From that chilly night on the Boardwalk, George invited me into his traveling circus of Grateful Dead and Phish friends as if we’d known each other forever; his affiliation began as a kid at a Dead show and continued through several hundred of us singing “Ripple” at his memorial service. My first Phish experience, and perhaps his hundredth, were the outer skin of the onion. From there — sharing show tickets, pre-show dinners, introductions to the friends of friends of friends, we had a friendship that was a lake house and summer camp in intensity and memory. Phish guitarist Trey Anastasio sings about “the ancient secrets of eternal joy and never-ending splendor; the trick [is] to surrender to the flow.” That was George in concert mode; the flow wasn’t just music, it was a rushing current of love and fun and experiencing the network effect that makes those feelings grow exponentially. He never considered himself a super fan or entitled but was only there in his element, wrapped up in at least three hours of splendor, a favorite tee shirt and the company of good friends.
As I went to more shows with him, I began to keep ticket stubs, stickers, a guitar pick Icaught at a show with him, and the other ephemera that are themselves merely objects, but collectively form a long lived memory. They are taped, annotated and tucked into a small leather journal, my personal, carefully documented view into a decade of live music. I tried to repay his innumerable favors — I once snuck him into an event where our mutual poker heroine Annie Duke was speaking, so he could get an autographed copy of her book, and he had that childish, ear to ear grin of having being rewarded for truancy. The simple pleasures — a good drink, meal, music and friends, were balanced by his navigating the complexities of life — parenthood, competing interests, constrained time.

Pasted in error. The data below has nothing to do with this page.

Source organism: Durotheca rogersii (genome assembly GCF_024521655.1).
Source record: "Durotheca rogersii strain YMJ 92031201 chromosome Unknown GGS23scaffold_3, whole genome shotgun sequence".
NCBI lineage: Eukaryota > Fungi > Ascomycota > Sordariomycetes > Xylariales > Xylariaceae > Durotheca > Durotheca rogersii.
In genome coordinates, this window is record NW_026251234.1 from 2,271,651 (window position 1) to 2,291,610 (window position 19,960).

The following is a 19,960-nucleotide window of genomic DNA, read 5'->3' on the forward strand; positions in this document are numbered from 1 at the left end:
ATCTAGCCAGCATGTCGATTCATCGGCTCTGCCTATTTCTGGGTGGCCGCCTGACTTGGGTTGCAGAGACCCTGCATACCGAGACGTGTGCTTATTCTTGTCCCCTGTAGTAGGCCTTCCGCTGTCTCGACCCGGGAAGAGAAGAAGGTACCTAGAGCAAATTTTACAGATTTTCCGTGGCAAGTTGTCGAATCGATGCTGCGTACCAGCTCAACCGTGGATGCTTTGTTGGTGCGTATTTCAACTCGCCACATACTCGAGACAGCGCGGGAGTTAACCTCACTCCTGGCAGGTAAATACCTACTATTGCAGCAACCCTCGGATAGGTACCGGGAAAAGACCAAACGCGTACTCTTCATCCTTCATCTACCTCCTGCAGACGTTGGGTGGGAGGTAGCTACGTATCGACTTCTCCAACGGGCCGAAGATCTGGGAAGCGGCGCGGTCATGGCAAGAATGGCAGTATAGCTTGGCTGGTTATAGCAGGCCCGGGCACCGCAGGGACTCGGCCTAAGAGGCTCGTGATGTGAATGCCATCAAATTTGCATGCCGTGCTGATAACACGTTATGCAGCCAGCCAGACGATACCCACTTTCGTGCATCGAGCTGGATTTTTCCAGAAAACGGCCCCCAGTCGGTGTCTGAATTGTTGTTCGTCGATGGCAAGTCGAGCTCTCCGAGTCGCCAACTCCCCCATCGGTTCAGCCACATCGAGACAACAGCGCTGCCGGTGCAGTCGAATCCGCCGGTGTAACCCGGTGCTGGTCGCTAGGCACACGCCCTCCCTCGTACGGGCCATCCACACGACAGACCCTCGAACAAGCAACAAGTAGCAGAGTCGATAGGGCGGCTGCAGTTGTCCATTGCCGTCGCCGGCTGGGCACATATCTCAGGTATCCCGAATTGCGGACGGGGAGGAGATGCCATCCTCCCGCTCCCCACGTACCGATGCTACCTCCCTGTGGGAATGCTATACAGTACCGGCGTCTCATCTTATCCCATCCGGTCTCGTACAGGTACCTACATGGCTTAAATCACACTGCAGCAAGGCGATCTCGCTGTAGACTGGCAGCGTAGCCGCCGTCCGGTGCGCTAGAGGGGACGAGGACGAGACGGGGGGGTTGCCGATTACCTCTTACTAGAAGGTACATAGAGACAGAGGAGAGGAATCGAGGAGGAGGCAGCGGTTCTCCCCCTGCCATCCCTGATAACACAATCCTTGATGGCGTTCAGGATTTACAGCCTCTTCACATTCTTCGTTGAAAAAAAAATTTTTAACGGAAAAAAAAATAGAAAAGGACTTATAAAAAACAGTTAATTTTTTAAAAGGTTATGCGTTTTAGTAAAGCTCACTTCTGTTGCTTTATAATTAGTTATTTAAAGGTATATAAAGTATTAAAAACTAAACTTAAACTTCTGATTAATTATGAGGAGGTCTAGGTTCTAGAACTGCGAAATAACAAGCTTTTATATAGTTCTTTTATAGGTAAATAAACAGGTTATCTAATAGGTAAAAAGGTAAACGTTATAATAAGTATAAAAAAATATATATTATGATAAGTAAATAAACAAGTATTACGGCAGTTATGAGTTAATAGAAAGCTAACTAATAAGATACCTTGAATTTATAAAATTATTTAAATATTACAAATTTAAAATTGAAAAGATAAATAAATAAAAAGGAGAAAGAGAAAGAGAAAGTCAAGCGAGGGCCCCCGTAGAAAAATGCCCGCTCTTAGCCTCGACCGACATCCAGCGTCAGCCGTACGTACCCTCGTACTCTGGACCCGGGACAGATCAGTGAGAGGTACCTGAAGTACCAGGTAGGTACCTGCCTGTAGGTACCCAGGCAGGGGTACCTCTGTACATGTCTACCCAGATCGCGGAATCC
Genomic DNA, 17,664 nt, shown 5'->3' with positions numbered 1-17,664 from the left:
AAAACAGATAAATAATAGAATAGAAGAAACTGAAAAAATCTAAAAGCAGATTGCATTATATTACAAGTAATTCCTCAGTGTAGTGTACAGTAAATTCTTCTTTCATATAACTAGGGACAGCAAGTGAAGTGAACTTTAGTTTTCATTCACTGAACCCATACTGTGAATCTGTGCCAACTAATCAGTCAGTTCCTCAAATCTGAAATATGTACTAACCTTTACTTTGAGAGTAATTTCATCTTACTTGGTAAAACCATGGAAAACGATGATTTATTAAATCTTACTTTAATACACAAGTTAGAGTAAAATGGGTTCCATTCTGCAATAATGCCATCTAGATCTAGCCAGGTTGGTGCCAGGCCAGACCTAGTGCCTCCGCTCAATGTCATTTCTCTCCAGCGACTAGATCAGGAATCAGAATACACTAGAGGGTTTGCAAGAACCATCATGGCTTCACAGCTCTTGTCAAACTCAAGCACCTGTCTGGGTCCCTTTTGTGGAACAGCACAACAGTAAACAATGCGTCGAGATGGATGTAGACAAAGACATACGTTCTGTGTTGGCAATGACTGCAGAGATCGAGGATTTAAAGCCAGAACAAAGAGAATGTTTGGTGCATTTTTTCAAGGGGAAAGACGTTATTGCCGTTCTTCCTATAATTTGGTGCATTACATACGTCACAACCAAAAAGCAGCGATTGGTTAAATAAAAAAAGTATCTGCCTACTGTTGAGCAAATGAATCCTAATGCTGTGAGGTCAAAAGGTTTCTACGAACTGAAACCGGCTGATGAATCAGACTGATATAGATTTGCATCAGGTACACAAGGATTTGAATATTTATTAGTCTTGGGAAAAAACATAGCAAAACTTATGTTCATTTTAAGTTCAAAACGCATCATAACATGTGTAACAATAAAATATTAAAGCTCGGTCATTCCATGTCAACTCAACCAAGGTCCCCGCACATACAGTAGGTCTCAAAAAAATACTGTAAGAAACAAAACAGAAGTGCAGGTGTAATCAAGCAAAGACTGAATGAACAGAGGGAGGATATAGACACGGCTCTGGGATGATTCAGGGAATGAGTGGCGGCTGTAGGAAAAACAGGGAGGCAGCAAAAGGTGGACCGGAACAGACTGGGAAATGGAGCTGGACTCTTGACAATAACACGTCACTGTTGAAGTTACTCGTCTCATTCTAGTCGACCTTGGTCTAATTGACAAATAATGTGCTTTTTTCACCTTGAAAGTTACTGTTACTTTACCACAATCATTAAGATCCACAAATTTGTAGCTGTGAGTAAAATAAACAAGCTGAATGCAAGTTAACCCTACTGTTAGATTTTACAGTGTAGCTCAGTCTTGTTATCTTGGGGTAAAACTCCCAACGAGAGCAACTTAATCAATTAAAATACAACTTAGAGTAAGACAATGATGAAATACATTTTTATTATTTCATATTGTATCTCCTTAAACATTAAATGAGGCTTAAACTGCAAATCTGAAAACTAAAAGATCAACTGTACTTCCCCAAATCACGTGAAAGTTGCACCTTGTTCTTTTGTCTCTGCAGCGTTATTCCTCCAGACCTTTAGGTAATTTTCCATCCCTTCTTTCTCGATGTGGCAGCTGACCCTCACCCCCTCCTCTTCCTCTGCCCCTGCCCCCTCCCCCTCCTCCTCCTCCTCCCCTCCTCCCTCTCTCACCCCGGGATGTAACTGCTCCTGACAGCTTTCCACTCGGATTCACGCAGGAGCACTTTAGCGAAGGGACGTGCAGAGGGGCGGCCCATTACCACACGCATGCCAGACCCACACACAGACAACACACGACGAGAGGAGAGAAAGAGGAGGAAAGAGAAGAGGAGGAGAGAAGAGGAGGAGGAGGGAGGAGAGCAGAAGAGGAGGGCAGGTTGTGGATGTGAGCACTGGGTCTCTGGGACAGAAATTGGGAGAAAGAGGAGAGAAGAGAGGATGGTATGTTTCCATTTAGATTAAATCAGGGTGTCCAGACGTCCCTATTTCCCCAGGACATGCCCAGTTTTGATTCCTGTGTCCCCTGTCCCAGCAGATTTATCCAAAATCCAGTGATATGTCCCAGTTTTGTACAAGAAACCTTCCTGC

In just under ten years, George showed me ten men’s lives. There is an eleventh man, too, that was only exposed through his loss — he was a brother, not just to his siblings but to me and countless others. In so being he made me a better sibling to my own sister, a gift we will both cherish.
Maria’s text came a few weeks after his memorial service.
“I found his book of tickets stubs and wristbands, and I think he’d want you to have the one from Atlantic City”.
I should have known he’d keep that paper trail as well; it was another layer uncovered only when it was too late to share and compare our micro scale museums. I treasure highly tactile, personal memorabilia, like the rubles of my grandfather’s exodus from Russia, now joined by a wristband that simply references a famous hall. It is taped in my own book, out of chronological order. What should be first by all rights temporarily sits last, until this summer’s paper, and the next, and ideally the next, are carried on the wind from beyond the mountains to my desk, where they tell a story from the middle.
“Pebbles and marbles like words from a friend
Make us hold tight but are lost in the end
When we’re alone we all seem to tend
If we find a marble in dust
To wish someone left it for us” — Tom Marshall and Trey Anastasio